Drug Law Reform: Lessons from the New Zealand Experience
In 2007, the Government of New Zealand entrusted an independent agency, the National Law Commission, to review the country’s drug law. New Zealand’s approach to drug law reform may provide lessons for other countries.
In 2007, the Government of New Zealand entrusted an independent agency, the National Law Commission, to review the country’s drug law. The Commission will present a final report which is likely to feature a new approach to personal possession and use of drugs placing less emphasis on conviction and punishment and more on the delivery of effective treatment. New Zealand’s approach to drug law reform may provide lessons for other countries.
- The independent National Law Commission has reviewed New Zealand's existing drug laws against the official drug policy and has formulated a series of recommendations for the Government to consider.
- The Commission believes there is significant scope for a more effective regulatory approach for personal drug use within the framework of the UN drug conventions. This will allow to direct drug users away from the criminal justice system and into education, assessment and treatment.
- The Commission's final report is likely to serve as a blueprint for drug law reform. Many of the recommendations will be applicable to other countries attempting to steer a balance between enacting progressive drug law reform while complying with their international treaty obligations.
- Politicians should devise legislation on the basis of evidence rather than populist sentiment. Civil society and the media can help to ensure that the drug law reform debate remains grounded on the evidence and does not become polarised.
Over a hundred years ago, New Zealand became the first country in the world to give women the right to vote. In the mid 1980s, it enacted bold anti-nuclear legislation, decriminalised homosexuality and established needle exchange and opioid substitution programmes for intravenous drug users. Yet sadly, its drug laws have remained frozen in a 1970s paradigm. It is time for these to be dragged into the 21st century to better support and enhance drug policy.
As a small and geographically isolated country on the periphery of the world, New Zealand’s review of its drug laws represents an opportunity for it to once again join the ranks of progressive countries in terms of innovative, fair and effective social legislation.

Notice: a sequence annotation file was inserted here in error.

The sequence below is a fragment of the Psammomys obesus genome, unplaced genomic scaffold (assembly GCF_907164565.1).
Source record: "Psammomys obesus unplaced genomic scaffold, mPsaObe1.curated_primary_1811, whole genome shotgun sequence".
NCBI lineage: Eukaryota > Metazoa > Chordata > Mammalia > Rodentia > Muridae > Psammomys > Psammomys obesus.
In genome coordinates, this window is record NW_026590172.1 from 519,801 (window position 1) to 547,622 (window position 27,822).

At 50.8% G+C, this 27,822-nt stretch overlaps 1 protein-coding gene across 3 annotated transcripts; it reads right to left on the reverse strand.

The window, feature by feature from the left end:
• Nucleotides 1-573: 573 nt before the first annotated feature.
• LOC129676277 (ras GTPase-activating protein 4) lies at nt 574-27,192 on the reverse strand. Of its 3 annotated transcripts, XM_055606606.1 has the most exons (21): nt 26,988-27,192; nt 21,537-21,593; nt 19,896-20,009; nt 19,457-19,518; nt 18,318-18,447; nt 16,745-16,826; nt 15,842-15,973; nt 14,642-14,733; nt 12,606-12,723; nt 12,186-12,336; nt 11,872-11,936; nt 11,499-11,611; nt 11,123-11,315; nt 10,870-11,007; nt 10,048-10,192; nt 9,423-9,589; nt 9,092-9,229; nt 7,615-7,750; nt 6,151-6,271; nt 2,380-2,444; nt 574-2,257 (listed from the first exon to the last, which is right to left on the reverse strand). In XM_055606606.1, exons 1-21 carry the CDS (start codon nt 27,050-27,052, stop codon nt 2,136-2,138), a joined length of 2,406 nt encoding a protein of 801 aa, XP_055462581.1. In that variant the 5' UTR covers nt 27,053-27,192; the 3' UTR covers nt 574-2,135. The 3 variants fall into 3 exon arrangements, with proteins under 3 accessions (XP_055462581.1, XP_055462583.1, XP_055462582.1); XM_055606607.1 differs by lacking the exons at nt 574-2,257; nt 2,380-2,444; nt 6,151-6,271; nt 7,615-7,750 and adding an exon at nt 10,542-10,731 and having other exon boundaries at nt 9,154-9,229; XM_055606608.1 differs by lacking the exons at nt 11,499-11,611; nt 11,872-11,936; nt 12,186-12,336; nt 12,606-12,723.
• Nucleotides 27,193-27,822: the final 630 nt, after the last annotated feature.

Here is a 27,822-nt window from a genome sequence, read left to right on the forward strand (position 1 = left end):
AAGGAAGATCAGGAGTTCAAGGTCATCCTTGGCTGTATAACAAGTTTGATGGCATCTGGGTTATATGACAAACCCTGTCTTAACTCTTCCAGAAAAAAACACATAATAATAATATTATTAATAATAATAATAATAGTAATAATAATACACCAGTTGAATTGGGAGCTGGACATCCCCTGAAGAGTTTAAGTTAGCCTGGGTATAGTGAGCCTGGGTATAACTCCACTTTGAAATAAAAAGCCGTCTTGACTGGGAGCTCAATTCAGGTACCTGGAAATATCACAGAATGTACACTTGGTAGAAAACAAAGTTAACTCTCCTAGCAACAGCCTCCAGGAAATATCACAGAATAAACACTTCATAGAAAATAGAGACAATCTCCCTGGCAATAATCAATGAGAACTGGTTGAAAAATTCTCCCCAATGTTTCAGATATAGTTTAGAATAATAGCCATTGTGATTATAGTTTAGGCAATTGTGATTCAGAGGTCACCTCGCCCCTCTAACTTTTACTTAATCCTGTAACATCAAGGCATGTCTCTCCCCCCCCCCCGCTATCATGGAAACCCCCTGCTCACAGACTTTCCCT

Drug law reform is a socially divisive issue but the approach that New Zealand is taking may offer some useful lessons for other countries. Tasking an independent and well respected entity to research the issues and formulate a series of recommendations for the Government to consider may partially depoliticise the issue.
While it is still premature to ascertain the extent to which actual drug law change will occur, the Law Commission’s comprehensive issues paper and final report is likely to serve as a blueprint for drug law reform in New Zealand for the next few years. Many of its recommendations will also be applicable to other countries attempting to steer a balance between enacting progressive drug law reform while complying with their international treaty obligations.
Even within the framework provided by the existing UN conventions, the Law Commission concludes that there is significant scope to put in place a more effective regulatory approach for personal drug use. A key aspect of this is to provide greater opportunity to direct people who use drugs away from the criminal justice system and into education, assessment and treatment.
Despite the excellent work done by the Law Commission, there is no guarantee that any of its final recommendations will be adopted by the Government. If New Zealand is to achieve progressive drug law reform, it will require its politicians to be guided by the best available evidence, not by populist sentiment. In this regard, civil society, NGOs and the media have an integral role to play in ensuring that debate relating to drug law reform remains balanced and grounded firmly on the evidence.